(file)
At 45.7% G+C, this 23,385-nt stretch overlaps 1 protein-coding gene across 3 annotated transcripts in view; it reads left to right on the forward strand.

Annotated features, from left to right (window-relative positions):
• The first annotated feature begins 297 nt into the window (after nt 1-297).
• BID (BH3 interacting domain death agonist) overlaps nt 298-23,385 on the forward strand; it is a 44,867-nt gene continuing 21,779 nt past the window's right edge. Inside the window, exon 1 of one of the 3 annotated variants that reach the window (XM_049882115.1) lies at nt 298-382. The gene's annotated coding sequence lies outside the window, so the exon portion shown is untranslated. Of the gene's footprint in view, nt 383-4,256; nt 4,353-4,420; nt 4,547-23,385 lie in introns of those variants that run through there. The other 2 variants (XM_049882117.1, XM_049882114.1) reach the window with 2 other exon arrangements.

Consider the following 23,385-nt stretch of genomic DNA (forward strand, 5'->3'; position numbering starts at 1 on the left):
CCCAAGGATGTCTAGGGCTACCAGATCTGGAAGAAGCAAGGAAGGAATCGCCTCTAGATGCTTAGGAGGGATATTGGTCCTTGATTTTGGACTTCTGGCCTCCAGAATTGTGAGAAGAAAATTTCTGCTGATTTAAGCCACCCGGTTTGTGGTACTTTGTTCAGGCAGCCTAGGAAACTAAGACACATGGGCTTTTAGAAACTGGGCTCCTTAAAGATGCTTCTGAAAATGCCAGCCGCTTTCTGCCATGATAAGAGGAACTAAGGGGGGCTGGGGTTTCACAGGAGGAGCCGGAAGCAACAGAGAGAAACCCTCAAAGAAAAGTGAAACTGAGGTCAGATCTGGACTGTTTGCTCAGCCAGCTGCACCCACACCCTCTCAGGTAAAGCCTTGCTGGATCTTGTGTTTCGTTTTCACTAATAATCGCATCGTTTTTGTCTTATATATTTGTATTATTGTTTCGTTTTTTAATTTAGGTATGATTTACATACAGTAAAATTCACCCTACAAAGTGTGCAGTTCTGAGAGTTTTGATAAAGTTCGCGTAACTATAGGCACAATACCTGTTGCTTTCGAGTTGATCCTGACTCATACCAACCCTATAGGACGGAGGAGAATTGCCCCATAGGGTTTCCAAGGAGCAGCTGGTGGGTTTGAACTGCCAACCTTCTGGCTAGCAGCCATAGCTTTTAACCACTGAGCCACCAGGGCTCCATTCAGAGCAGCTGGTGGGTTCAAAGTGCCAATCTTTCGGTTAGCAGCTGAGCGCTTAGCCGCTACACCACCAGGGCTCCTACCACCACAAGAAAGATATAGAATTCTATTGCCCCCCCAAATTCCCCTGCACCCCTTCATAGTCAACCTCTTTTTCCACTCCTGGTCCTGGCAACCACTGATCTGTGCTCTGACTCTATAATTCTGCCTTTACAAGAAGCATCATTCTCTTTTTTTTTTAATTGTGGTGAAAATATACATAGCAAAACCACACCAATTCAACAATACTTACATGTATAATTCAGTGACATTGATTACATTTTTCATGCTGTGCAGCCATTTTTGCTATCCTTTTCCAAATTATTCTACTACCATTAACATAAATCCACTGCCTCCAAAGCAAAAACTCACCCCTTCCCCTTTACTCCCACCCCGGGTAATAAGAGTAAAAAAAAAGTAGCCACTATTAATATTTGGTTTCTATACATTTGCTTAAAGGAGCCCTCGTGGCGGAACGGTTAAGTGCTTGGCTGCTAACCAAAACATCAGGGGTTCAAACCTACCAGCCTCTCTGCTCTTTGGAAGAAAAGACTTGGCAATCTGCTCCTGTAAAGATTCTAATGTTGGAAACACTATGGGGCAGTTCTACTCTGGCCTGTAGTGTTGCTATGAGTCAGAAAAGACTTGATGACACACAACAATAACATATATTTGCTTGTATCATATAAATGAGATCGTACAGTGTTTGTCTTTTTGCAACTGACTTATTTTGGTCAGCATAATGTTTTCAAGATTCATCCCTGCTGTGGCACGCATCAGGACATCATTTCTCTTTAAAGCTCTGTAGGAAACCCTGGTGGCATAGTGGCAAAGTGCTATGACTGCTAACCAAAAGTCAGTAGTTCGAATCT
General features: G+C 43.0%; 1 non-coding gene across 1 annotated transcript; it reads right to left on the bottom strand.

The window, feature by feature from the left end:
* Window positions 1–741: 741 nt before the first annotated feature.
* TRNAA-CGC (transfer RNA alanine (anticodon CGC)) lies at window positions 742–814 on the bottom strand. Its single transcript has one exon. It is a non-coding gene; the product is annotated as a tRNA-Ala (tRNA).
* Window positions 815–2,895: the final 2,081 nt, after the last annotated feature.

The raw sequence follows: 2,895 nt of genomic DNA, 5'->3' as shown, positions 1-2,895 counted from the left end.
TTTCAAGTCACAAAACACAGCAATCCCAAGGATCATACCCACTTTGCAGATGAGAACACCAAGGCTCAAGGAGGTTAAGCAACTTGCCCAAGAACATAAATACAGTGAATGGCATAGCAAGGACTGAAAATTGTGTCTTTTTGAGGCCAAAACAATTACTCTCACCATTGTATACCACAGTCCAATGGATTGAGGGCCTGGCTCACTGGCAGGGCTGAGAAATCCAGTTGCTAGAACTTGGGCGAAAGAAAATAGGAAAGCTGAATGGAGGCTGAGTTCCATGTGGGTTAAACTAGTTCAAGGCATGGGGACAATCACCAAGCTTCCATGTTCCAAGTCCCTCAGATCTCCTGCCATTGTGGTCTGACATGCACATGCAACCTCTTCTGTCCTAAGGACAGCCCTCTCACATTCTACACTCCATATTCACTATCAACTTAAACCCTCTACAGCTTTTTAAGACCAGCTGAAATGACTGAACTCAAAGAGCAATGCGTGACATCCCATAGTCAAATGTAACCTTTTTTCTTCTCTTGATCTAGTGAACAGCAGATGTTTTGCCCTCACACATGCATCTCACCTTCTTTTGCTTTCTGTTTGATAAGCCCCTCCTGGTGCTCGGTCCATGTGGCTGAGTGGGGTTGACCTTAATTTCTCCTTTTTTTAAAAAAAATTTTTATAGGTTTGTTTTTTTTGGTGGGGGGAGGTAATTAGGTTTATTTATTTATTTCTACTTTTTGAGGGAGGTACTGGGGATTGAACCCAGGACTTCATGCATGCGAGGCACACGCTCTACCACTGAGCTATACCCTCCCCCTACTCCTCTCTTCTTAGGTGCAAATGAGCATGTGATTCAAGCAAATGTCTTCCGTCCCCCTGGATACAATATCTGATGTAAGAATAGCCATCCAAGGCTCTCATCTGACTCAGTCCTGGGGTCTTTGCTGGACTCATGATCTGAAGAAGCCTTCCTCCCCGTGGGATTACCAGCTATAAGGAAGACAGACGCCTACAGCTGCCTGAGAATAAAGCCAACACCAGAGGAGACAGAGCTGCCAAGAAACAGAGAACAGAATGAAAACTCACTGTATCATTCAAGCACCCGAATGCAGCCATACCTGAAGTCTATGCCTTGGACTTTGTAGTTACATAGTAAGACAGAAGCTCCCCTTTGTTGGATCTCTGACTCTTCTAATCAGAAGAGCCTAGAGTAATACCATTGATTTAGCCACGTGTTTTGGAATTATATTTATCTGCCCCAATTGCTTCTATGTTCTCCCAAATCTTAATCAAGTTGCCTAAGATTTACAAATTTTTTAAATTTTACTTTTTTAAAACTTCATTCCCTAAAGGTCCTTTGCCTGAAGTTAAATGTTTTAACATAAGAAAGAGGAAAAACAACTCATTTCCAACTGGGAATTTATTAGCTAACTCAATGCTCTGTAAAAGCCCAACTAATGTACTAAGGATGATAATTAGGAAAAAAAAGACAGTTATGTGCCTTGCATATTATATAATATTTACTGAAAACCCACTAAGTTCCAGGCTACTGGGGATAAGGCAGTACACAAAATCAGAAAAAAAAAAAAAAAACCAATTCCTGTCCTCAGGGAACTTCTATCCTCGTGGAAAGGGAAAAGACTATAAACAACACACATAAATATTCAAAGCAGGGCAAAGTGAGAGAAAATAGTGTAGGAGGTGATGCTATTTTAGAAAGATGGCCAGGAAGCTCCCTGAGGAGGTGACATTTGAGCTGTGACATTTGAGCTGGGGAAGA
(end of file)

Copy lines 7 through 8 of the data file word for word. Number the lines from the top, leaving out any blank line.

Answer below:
General features: G+C 43.0%; 1 non-coding gene across 1 annotated transcript; it reads right to left on the bottom strand.

The window, feature by feature from the left end: